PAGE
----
Tucked away in Acts chapter 11, is a fascinating account that at first glance doesn’t seem that impressive; Luke uses only three sentences to convey the scene. He writes, “Now those who were scattered because of the persecution that arose over Stephen traveled as far as Phoenicia and Cyprus and Antioch, speaking the word to no one except Jews. But there were some of them, men of Cyprus and Cyrene, who on coming to Antioch spoke to the Greeks also, preaching the Lord Jesus Christ. And the hand of the Lord was with them, and a great number who believed turned to the Lord” (Acts 11:19-21). This is amazing! These Christ-followers, who were scattered over the persecution of Stephen decided they would take a chance and tell the message of Christ to fellow Jews, but also, they would cross a cultural barrier and share the message of Christ with non-Jews. The Lord blessed their witness and a great number of Greeks responded to the Gospel and put their faith in Christ! What caused these anonymous men (Luke doesn’t even tell us their names) to share the message of Christ with both Jews and Greeks?
First and foremost, they have a deep love for the Lord and a concern for His glory. These men, no doubt, have a deep love for the Lord, having tasted and seen that the Lord is good. They have served Him in Jerusalem, and now having arrived in Antioch due to persecution they, out of love for Him and concern for His glory, continue to tell as many people as possible of His great mercy and love. The fact is God is glorified when His mighty works of mercy and grace are made known, which is why the psalmist encourages us to “tell of his salvation from day to day. Declare his glory among the nations, his marvelous works among all the peoples” (Psalm 96:2-3)! When you or I tell an unconverted person about the Lord Jesus Christ and His saving power, that in itself is honoring and glorifying to God.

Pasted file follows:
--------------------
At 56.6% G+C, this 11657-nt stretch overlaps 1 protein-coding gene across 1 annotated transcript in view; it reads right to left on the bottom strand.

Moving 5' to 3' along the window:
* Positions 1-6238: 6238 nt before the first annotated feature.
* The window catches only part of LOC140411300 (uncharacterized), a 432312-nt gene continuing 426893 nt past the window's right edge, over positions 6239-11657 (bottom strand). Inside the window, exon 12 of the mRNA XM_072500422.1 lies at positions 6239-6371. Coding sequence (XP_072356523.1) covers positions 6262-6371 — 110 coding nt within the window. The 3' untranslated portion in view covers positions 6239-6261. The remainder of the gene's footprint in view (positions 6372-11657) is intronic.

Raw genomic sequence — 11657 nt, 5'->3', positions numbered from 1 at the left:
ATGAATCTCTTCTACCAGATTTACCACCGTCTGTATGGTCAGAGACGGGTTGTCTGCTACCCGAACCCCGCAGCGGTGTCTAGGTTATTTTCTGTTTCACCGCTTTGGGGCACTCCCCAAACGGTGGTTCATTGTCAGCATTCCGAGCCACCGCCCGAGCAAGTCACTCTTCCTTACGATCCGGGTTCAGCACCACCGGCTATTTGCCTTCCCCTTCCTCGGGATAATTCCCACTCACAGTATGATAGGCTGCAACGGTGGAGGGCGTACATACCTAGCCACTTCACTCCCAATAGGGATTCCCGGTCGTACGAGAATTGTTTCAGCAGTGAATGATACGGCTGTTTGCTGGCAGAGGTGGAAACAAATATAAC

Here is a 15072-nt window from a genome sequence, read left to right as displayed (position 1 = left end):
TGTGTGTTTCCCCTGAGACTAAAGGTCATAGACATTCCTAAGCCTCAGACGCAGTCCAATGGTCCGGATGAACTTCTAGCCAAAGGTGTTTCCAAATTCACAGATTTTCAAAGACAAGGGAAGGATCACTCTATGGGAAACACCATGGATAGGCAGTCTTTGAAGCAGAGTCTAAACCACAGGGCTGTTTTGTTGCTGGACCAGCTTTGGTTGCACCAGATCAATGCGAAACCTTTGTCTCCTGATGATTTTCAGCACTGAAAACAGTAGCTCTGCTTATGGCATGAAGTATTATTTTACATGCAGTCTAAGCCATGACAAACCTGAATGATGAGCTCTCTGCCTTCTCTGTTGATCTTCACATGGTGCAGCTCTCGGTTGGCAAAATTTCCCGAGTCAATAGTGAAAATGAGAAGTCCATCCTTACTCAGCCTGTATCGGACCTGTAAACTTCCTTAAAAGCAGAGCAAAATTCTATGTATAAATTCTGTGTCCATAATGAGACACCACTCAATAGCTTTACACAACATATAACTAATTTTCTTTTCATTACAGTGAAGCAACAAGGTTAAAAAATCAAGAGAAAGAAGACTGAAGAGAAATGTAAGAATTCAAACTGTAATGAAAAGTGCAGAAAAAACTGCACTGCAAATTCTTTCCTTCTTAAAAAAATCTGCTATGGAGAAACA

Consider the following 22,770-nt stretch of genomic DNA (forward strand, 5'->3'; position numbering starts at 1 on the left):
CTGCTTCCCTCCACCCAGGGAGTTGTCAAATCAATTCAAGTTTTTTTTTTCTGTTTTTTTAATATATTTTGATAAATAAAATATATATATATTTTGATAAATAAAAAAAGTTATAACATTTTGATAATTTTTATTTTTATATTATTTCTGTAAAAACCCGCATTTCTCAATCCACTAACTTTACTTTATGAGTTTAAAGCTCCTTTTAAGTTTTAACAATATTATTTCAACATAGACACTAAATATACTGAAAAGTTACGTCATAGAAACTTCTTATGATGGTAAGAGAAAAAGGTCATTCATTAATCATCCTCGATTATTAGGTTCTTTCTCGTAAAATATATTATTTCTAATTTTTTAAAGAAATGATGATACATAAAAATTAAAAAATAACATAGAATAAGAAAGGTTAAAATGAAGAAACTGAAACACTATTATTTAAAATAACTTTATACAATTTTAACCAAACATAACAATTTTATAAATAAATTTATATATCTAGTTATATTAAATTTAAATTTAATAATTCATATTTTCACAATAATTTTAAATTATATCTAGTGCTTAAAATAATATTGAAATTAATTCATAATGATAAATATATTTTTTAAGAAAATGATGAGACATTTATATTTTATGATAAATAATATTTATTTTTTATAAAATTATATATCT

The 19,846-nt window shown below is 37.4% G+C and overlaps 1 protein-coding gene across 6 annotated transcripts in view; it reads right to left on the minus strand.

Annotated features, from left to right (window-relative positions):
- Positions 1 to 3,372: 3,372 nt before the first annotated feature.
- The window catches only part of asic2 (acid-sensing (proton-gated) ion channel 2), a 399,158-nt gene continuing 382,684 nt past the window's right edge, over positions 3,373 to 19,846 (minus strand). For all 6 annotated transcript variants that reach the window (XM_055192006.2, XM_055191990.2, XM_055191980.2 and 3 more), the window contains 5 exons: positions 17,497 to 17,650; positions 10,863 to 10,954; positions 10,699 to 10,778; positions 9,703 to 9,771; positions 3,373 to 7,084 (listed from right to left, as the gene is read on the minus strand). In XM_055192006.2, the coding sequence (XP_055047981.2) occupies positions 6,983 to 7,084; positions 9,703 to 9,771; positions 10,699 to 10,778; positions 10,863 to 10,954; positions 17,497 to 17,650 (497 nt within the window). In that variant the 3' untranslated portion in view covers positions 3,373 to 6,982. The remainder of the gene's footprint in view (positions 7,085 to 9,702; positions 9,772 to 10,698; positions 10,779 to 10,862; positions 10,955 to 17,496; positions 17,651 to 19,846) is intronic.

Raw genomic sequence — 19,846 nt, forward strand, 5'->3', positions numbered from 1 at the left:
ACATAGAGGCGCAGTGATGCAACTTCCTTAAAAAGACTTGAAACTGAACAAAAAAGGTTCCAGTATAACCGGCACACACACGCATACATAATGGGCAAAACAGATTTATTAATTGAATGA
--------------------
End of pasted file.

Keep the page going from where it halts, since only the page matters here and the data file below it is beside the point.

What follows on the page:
The second thing that prompted these men of Cyprus and Cyrene to tell Jews and Greeks about the Lord Jesus is a love for their fellow man and concern for their welfare. The desire to win our fellow man to Christ is the normal and natural outflow of a heart that’s been rescued by Christ! It’s the heart behind Paul’s words when he said, “I could wish that I myself were cursed and cut off from Christ for the sake of my brothers…” (Rom. 9:3). If we have personally experienced and known the love of Christ and if we are filled with gratitude for His grace, which has rescued us from death and hell, than our normal and natural desire will be to tell others of the salvation that Christ offers them, as there is no greater good that we can offer another than to tell them of Christ and His grace. If, as J.I. Packer says, “we find ourselves shrinking from this responsibility and trying to evade it, we need to face ourselves with the fact that in this we are yielding to sin and Satan. If (as is usual) it is the fear of being thought odd and ridiculous, or of losing popularity in certain circles, that holds us back, we need to ask ourselves in the presence of God: Ought these things to stop us loving our neighbor? If it is false shame, which is not shame at all but pride in disguise, that keeps our tongue from Christian witness when we are with other people. We need to press on our conscience this question: Which matters more—our reputation or their salvation?”
May our lives overflow in love for the Lord, which will produce overflow in love for our fellow man and enable us to find it normal and natural to share with others the message of Christ, and that we too, like the men from Cyprus and Cyrene, would be used of the Lord to bring others into a saving knowledge of Christ Jesus, our Lord.